Thornbury Railway and Station

May 30 2017
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THE railway line that ran from Thornbury to Yate, via Tytherington, was opened in 1872 after many delays and technical problems, not least Thornbury’s position at the bottom of a hill.

THE railway line that ran from Thornbury to Yate, via Tytherington, was opened in 1872 after many delays and technical problems, not least Thornbury’s position at the bottom of a hill.

It was eventually built with the station to the north of Thornbury Villa at the top of the town, near where Midland Way is now located.

But the line always seemed to struggle to be viable economically and it closed to passengers in 1944, subsequently ceasing coal and freight traffic on June 20, 1966.

One of the main entrances to the station for passengers was along the pathway that began next to what was then the last house in the High Street and part of the wall for the gateway to that path is still visible near this house, next to where the Tanners Court flats adjoin it.

A map shows clearly that on the far side of the railway line was a line of trees forming the southern boundary of the railway site.  These can still be seen along the side of the path when walking into the current Tesco store site.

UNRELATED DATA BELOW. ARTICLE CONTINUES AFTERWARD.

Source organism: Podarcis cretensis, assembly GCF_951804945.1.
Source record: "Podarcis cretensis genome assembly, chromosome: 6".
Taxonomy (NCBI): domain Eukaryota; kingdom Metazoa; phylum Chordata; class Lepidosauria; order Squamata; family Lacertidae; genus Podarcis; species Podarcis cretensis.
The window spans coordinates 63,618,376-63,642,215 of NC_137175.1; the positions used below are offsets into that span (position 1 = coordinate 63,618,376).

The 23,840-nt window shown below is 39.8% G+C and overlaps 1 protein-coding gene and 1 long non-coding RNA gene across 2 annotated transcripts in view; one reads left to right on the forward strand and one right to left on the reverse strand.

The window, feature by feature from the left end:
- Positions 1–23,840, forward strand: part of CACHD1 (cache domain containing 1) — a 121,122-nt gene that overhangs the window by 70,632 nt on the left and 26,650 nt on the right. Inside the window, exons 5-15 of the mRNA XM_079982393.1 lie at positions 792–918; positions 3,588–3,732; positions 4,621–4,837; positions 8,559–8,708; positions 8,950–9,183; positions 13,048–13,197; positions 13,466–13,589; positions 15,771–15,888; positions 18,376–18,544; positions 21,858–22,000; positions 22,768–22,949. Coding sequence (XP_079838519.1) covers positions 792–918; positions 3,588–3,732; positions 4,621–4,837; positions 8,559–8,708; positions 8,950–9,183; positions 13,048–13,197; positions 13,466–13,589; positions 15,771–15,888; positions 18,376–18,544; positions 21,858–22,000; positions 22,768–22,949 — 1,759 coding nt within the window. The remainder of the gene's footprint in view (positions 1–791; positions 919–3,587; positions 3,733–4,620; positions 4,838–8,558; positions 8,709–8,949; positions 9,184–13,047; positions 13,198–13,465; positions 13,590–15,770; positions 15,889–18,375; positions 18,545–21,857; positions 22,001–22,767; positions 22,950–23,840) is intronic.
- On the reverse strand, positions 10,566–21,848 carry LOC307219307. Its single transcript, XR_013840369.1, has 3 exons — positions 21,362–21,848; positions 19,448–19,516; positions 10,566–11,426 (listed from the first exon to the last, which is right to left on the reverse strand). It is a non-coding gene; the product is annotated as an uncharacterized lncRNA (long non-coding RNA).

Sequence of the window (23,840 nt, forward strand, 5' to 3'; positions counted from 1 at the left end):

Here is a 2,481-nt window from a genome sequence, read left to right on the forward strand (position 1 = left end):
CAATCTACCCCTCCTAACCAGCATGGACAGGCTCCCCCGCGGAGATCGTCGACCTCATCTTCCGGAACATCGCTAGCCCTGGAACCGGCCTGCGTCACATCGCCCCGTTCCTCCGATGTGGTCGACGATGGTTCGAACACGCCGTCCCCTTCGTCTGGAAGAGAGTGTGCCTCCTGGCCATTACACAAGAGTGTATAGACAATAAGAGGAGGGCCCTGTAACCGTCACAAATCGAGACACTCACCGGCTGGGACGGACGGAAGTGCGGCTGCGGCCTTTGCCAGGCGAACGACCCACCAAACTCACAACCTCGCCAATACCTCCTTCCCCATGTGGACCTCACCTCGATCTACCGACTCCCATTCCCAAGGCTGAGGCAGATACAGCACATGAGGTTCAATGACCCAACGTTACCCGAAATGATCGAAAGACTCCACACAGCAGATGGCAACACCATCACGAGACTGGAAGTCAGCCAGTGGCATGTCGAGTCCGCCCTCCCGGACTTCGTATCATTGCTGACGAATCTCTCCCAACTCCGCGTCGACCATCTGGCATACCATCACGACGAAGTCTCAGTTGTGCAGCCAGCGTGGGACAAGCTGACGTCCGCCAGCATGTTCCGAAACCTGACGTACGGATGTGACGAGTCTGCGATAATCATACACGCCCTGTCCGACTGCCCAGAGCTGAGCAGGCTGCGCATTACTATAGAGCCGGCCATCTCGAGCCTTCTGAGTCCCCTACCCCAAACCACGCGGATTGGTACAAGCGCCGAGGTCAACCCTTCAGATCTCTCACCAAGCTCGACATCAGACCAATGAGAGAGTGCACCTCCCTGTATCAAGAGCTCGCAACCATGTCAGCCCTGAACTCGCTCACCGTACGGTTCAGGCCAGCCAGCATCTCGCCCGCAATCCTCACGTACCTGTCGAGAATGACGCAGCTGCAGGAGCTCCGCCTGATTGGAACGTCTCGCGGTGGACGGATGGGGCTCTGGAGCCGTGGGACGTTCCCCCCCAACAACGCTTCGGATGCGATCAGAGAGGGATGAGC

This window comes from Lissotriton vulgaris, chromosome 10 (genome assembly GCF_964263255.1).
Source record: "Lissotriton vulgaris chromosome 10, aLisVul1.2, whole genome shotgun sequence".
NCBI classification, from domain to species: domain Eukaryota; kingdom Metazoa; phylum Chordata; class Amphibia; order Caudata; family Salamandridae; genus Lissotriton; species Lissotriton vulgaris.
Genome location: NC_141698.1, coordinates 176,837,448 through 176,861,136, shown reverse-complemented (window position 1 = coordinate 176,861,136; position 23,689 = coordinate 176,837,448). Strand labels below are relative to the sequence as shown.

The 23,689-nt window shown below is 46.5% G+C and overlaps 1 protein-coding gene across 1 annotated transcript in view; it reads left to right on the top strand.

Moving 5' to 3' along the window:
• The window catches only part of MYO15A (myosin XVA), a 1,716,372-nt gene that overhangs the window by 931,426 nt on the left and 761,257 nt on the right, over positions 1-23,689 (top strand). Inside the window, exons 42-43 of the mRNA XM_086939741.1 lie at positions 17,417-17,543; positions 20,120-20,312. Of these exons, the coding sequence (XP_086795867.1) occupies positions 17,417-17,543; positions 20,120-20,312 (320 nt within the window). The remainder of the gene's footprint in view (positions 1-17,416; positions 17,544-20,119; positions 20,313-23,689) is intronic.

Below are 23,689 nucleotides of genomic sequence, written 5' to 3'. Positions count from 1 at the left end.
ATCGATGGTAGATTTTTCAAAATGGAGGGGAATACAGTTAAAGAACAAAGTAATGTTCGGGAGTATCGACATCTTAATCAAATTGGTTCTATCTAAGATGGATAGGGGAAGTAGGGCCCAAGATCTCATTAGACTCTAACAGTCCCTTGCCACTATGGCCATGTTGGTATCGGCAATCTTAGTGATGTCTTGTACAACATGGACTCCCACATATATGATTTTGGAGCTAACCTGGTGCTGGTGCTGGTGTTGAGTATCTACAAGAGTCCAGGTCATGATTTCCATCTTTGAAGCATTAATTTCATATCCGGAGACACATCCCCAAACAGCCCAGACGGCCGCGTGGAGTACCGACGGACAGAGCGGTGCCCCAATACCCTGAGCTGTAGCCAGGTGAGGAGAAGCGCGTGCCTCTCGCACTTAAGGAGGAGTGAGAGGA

Meanwhile, the station platform was where a row of houses now stand in Midland Way - itself named after the Midland Railway Company that ran the line - and although there were sidings and a short stretch of double track as the line left the station, it soon narrowed to a single track, with the majority of the track always a single line.

There was also a large turntable where the line terminated in Thornbury, which allowed the locomotive to be turned around.

But there were no signals between Thornbury and Yate and the line was operated by using a gadget known as a train staff and key.

This was collected by the driver from the signal box at Yate and retained by him until his return - no driver was allowed to use the line without a staff so that accidents could not happen. This item is now in the possession of Thornbury Museum and can be seen there by prior arrangement.

For much of its existence as a passenger railway, Thornbury had its own station master and Cooper Road is another of the last vestiges of the town’s railway past, named after long serving Charles Radcliffe Cooper, the station master from 1889 to 1921.

Another reminder of the railway era is the road on the nearby trading estate which was named Short Way after engine driver, William Short.

The presence of the railway in Thornbury also meant there was a surprising bonus for the town as the water tower at the station also helped to supply local people with water.

Information and photographs courtesy of Thornbury and District Museum